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O'Reilly Network: Understanding Unix Filesystems

Mar 04, 2001, 20:14 (0 Talkback[s])
(Other stories by Dru Lavigne)

"In last week's article, we viewed a PC's BIOS partition table and its Unix partition table using the fdisk and disklabel utilities. Let's continue this week by looking at the newfs utility and inode tables. The newfs utility actually formats your slice with the filesystems you previously specified with the disklabel utility. Let's start by taking a closer look at formatting and filesystems in general so we can gain a better appreciation of newfs."

"There are two types of hard-drive formatting. When you purchased your hard drive, it most likely was already "low level" formatted for you by the manufacturer. Low-level formatting creates the tracks and sectors on the drive; the intersection of these tracks and sectors creates the units of storage known as physical blocks, which are 512 bytes in size."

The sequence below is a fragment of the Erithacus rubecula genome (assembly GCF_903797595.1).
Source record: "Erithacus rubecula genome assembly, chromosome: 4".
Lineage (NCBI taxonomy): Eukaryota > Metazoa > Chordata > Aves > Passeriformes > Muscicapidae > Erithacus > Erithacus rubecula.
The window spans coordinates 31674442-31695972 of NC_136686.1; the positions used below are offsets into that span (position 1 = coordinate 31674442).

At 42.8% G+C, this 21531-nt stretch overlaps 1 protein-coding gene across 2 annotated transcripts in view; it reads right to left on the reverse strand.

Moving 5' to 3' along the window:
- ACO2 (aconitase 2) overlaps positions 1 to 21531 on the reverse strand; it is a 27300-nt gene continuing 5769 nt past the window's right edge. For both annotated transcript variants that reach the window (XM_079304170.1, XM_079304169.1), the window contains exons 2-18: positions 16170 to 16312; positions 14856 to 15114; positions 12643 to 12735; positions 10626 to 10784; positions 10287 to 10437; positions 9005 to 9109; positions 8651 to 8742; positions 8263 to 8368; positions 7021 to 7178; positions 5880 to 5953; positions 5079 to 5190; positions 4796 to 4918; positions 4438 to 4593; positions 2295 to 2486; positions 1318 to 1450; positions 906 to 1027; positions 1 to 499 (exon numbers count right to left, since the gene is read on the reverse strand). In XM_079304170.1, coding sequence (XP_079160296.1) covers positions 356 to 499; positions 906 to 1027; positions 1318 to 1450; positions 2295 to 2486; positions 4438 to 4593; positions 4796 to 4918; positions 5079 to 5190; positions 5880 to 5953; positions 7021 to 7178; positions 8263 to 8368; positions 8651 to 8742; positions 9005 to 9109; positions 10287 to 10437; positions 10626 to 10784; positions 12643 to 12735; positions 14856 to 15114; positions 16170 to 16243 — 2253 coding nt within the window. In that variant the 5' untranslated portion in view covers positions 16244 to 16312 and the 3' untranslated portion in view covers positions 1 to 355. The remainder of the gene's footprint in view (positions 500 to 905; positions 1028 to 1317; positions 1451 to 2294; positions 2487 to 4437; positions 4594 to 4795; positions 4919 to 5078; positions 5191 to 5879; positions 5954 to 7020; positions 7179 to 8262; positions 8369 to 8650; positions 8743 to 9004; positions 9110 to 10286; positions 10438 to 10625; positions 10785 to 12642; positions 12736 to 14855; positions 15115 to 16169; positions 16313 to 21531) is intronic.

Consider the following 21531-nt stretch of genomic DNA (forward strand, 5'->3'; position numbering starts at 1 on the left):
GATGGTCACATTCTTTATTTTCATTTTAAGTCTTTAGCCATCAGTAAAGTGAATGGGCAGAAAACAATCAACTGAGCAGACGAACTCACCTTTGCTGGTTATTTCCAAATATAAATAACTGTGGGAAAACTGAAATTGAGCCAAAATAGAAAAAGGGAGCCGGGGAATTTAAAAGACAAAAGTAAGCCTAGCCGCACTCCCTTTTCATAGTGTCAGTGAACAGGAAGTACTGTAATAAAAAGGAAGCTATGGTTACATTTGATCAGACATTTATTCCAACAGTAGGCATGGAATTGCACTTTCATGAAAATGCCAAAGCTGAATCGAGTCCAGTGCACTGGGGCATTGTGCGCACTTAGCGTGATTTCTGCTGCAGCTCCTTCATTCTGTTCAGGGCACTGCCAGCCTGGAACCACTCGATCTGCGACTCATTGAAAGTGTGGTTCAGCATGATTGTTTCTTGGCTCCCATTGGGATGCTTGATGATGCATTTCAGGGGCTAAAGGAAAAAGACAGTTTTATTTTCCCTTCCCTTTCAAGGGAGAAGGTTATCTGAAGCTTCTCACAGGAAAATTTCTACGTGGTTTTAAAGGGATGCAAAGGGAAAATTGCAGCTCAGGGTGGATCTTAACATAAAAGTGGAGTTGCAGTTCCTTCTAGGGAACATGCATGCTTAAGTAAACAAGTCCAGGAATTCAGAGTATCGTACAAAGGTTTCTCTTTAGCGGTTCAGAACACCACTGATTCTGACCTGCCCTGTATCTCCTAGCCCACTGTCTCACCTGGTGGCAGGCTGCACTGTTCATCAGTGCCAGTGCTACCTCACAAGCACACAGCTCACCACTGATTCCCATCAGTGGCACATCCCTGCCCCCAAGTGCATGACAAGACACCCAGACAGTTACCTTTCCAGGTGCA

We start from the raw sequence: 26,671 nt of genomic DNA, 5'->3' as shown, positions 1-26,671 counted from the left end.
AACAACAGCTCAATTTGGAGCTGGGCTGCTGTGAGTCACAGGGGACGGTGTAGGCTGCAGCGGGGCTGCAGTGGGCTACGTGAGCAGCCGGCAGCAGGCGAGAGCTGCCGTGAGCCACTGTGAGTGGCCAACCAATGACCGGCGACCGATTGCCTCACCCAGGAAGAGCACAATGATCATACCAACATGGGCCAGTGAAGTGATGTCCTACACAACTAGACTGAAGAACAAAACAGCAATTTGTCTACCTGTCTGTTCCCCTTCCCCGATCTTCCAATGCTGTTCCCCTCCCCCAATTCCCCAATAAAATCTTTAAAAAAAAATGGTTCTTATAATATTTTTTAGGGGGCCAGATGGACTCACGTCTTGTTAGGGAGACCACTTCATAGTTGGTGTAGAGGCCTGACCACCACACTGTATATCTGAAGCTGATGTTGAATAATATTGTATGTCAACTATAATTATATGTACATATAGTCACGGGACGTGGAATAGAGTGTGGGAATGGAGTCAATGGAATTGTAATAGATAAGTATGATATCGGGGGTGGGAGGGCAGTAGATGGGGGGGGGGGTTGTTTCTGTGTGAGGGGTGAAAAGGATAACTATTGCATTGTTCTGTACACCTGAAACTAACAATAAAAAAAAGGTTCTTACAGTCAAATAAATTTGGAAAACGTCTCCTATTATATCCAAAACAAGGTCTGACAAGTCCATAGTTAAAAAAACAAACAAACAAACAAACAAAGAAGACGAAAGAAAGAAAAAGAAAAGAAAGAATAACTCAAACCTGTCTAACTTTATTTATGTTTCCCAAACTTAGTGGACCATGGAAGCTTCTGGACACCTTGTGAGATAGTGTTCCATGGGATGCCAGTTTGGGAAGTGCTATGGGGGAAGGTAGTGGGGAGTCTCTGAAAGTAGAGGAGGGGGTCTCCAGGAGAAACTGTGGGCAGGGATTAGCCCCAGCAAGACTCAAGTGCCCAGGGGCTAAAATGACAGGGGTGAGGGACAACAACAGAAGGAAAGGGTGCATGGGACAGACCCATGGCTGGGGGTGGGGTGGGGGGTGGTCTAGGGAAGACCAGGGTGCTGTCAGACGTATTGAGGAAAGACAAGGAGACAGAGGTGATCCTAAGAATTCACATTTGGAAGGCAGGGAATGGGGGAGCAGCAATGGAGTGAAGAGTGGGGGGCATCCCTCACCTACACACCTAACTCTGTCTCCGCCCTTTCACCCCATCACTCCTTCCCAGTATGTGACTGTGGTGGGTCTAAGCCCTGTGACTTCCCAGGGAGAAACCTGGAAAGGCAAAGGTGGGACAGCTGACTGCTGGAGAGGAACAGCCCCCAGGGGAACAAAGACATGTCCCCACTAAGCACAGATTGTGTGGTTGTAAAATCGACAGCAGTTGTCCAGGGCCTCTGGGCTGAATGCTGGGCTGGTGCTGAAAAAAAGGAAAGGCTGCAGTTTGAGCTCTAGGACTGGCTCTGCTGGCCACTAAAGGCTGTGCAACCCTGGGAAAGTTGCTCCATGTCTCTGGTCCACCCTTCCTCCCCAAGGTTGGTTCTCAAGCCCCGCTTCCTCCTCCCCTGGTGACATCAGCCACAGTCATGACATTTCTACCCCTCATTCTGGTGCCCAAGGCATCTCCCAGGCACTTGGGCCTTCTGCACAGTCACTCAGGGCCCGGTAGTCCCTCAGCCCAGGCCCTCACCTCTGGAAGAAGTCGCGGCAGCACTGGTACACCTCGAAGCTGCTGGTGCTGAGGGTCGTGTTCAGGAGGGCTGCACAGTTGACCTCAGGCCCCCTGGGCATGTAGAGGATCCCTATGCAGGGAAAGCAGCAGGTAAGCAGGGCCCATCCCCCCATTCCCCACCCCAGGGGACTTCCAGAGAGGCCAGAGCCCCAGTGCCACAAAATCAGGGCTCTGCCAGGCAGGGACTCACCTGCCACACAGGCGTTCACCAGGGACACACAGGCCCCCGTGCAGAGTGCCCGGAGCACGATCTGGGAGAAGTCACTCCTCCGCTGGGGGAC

"The second type of formatting is called "high-level" formatting. This type of formatting installs a particular file system onto a slice of your physical drive using a utility such as DOS's format or FreeBSD's newfs. Some examples of file systems are FAT16, FAT32, NTFS, and FFS. Different file systems may vary in performance, but they usually have two features in common:

  • They require some type of table to map block addresses to the files contained within the blocks
  • They may also use a "logical" block addressing scheme to try to optimize read/write performance"

"Let's pretend you're a file system for a moment."

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